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Copper rotor leaflet

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  • 1. Copper Rotors for Induction Motors New Technologies Make Commercial Scale Copper Rotor Die-Casting Viable
  • 2. New technological breakthroughs Several breakthroughs in copper die-casting have removed the previous problems. The technology has been fine-tuned to make it economically viable. A number of companies in Europe, US and Asia are now up and running with copper die-casting production facilities. Mass production is now possible and commercially viable. Around 2 million copper die-cast units are already in use worldwide. As a result, the market for copper die-cast rotors is expected to grow significantly. Current applications proven; new ones under development Initial interesting applications include industrial high efficiency low voltage induction motors (100 W – 100 kW) and traction applications. More applications in niche sectors are following closely behind. These include corrosive atmospheres, special cooling needs and cranes. Recycling: Technologically and economically feasible Beyond manual processes for separation of copper from iron, a number of automated sorting techniques are tested and proved, such as X-ray fluorescence. As well, new tools are under development, such as laser induced breakdown spectroscopy (LIBS). Copper rotors contain typically around 25% copper in weight (the rest is steel). 9/10 of the scrap value corresponds to copper. There is then a strong economic rationale to recycle copper rotors. Recycling of copper is also environmentally responsible. It leads to the emission of few, if any, harmful gases and avoids its expensive disposal in landfills. It also leads to significant energy savings. To extract copper from copper ore, the energy required is approximately 100 GJ/tonne. Recycling copper uses much less energy, about 10 GJ/tonne. This energy saving leads to the conservation of valuable reserves of fossil fuels and consequent reduction of CO2 emissions. Finally, recycling helps as well to preserve raw material reserves. What is a copper rotor? Innovations stimulate market growth A copper rotor is a rotor made of electrical steel (laminations) in which the rotor bars and end rings are made of cast copper instead of cast aluminium. Why copper? Why not copper? The use of copper in place of aluminium can lead to significant benefits: • Higher efficiency – A first possibility of design is to get higher efficiency, while using approximately the same motor size as the aluminium rotor version. Copper’s higher electrical conductivity allows the rotor to conduct electricity more efficiently, resulting in lower resistive losses and lower operating temperature. • Extended life expectancy – As motor life is doubled for every 10°C reduction in operating temperature, this lower operational temperature results in extended motor life expectancy. The lower operating temperature combined with the high thermal conductivity of copper allows for fewer forced cooling units. This further improves efficiency. • Smaller size and cost – A second design avenue consists in the reduction of the overall size and weight of the motor by using a copper rotor, while maintaining the motor efficiency. This is because the higher efficiency of the copper rotor allows the overall length of the rotor (and motor) to be decreased, while still matching the performance of a motor utilizing an aluminium rotor. Shortening the motor eliminates some of the rotor and stator laminations; decreases the number of stator windings; and reduces the length of the shaft. A more compact and lighter machine is possible, and the rotor more easily fits into a monoblock motor system. Copper melts at 1083°C, compared to 660°C for aluminium. The higher melting point of copper has historically led to die-casting problems. In fact, the die-casting of (pure) copper was technically difficult or virtually impossible for a long time. This meant that copper had not been greatly utilized for industrial rotor production. However, all these problems now belong to the past, thanks to the availability of new processes. Copper is an excellent material to use for rotors because of its high conductivity. Copper’s conductivity is rated at 57 MS/m, which is significantly higher than that of aluminium (37 MS/m). This makes copper the material of choice for a number of induction motor applications worldwide. VEM motor with copper rotor casted by Breuckmann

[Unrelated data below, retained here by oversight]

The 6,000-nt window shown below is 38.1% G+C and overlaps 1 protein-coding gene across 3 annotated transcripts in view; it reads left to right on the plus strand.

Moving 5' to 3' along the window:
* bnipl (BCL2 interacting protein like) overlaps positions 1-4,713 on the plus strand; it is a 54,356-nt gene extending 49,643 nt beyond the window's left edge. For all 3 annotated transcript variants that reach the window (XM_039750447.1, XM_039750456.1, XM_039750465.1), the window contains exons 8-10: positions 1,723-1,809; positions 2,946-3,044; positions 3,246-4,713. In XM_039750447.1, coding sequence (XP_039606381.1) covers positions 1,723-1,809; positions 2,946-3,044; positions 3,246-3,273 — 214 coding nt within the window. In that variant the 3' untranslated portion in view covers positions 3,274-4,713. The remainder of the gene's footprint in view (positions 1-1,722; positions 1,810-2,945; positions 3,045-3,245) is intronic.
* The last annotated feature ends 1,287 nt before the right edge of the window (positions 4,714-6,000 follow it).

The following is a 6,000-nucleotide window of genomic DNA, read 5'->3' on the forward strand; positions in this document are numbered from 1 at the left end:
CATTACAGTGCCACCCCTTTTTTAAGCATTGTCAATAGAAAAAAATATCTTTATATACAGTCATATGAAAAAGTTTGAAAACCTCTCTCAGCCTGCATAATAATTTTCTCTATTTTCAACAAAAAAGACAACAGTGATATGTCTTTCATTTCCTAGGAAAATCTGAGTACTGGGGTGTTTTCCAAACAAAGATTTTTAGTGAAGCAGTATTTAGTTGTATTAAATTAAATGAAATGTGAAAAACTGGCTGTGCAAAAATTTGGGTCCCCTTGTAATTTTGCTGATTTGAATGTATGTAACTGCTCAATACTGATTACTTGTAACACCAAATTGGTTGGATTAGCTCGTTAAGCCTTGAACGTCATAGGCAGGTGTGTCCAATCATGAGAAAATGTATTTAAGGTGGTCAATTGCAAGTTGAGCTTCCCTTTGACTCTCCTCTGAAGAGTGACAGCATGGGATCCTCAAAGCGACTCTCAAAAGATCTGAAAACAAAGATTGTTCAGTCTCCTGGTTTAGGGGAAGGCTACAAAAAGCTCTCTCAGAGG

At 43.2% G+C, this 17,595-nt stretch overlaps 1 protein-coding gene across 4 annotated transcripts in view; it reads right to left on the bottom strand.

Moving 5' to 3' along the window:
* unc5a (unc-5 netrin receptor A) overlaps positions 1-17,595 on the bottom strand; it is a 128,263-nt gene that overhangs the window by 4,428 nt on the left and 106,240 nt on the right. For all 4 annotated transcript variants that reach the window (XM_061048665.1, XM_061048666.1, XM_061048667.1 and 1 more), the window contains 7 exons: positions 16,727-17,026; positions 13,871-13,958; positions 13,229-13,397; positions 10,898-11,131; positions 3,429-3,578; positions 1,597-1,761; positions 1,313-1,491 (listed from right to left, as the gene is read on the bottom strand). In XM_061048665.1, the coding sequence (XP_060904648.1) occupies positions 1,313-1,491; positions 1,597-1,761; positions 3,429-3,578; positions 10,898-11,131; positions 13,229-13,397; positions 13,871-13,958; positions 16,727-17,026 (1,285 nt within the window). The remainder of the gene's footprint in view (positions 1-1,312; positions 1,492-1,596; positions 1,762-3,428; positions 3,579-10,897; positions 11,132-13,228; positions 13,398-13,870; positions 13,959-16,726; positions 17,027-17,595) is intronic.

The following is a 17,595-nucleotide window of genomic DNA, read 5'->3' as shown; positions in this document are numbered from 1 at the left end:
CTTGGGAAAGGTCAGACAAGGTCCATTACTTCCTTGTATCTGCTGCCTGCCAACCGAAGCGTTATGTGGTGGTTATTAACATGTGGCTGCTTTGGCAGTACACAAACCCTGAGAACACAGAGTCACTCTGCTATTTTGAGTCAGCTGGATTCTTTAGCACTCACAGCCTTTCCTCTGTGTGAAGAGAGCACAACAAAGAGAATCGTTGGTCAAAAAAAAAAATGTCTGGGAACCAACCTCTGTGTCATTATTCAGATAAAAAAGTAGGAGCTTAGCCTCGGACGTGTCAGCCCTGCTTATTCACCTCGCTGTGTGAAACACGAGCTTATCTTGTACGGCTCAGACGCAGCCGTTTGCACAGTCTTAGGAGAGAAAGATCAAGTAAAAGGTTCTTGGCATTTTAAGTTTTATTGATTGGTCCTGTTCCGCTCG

• 3. This leaflet is an initiative of the European Copper Institute: Founded in 1996 in the UK, the European Copper Institute (ECI) is a joint venture between the International Copper Association Ltd. (ICA), headquartered in New York, representing the majority of the world’s leading mining companies, custom smelters and semi-fabricators, and the European copper industry. ECI is also part of the Copper Alliance, an international network of industry associations. Its shared mission is to work, with its members, to defend and grow markets for copper based on its superior technical performance and contributions to a higher quality of life. More information on www.copperalliance.eu European Copper Institute Avenue de Tervueren 168, b 10 1150 Brussels, Belgium Phone: +32 (0) 2 777-7070 Fax: +32 (0) 2 777-7079 www.copperalliance.eu 2013 © European Copper Institute Contact the European Copper Institute at eci@copperalliance.eu to discuss how you can play a role in the further growth of the copper rotor phenomenon. Leading European copper rotor manufacturers: www.copper-rotor.eu presents copper rotor technology for induction motors, focusing on industrial applications, and includes: • An introduction to the technology. • An economic analysis to support decision-making. • A comprehensive view over the supply chain of this technology in Europe and other regions. • An environmental approach: recycling avenues. www.coppermotor.com focuses on copper rotor induction motors for automotive applications and is packed full of manufacturing and design resources. Want to know more? Here are two websites where you can discover more about innovative copper rotor technologies and applications: